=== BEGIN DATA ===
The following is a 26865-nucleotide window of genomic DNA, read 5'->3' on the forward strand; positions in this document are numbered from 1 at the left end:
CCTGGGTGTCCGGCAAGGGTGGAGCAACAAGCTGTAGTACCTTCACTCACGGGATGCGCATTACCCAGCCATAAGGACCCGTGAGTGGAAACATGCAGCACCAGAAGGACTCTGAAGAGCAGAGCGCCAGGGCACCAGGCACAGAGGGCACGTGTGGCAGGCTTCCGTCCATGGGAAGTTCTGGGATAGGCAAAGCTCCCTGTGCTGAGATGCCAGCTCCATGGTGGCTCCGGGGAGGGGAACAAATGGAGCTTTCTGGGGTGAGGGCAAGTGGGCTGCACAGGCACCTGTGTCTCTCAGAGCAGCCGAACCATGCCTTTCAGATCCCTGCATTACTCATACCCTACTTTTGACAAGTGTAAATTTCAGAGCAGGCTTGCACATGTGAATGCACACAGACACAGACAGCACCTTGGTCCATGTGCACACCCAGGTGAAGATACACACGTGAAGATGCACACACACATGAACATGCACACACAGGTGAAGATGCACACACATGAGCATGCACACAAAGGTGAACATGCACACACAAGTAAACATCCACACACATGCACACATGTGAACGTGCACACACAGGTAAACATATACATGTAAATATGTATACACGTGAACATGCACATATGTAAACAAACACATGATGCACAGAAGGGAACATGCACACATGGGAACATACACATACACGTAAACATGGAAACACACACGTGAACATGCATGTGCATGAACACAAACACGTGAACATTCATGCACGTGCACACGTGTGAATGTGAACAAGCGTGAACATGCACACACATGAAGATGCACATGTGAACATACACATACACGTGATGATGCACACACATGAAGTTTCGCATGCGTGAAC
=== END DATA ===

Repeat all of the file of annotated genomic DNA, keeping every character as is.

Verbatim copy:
The following is a 26865-nucleotide window of genomic DNA, read 5'->3' on the forward strand; positions in this document are numbered from 1 at the left end:
CCTGGGTGTCCGGCAAGGGTGGAGCAACAAGCTGTAGTACCTTCACTCACGGGATGCGCATTACCCAGCCATAAGGACCCGTGAGTGGAAACATGCAGCACCAGAAGGACTCTGAAGAGCAGAGCGCCAGGGCACCAGGCACAGAGGGCACGTGTGGCAGGCTTCCGTCCATGGGAAGTTCTGGGATAGGCAAAGCTCCCTGTGCTGAGATGCCAGCTCCATGGTGGCTCCGGGGAGGGGAACAAATGGAGCTTTCTGGGGTGAGGGCAAGTGGGCTGCACAGGCACCTGTGTCTCTCAGAGCAGCCGAACCATGCCTTTCAGATCCCTGCATTACTCATACCCTACTTTTGACAAGTGTAAATTTCAGAGCAGGCTTGCACATGTGAATGCACACAGACACAGACAGCACCTTGGTCCATGTGCACACCCAGGTGAAGATACACACGTGAAGATGCACACACACATGAACATGCACACACAGGTGAAGATGCACACACATGAGCATGCACACAAAGGTGAACATGCACACACAAGTAAACATCCACACACATGCACACATGTGAACGTGCACACACAGGTAAACATATACATGTAAATATGTATACACGTGAACATGCACATATGTAAACAAACACATGATGCACAGAAGGGAACATGCACACATGGGAACATACACATACACGTAAACATGGAAACACACACGTGAACATGCATGTGCATGAACACAAACACGTGAACATTCATGCACGTGCACACGTGTGAATGTGAACAAGCGTGAACATGCACACACATGAAGATGCACATGTGAACATACACATACACGTGATGATGCACACACATGAAGTTTCGCATGCGTGAAC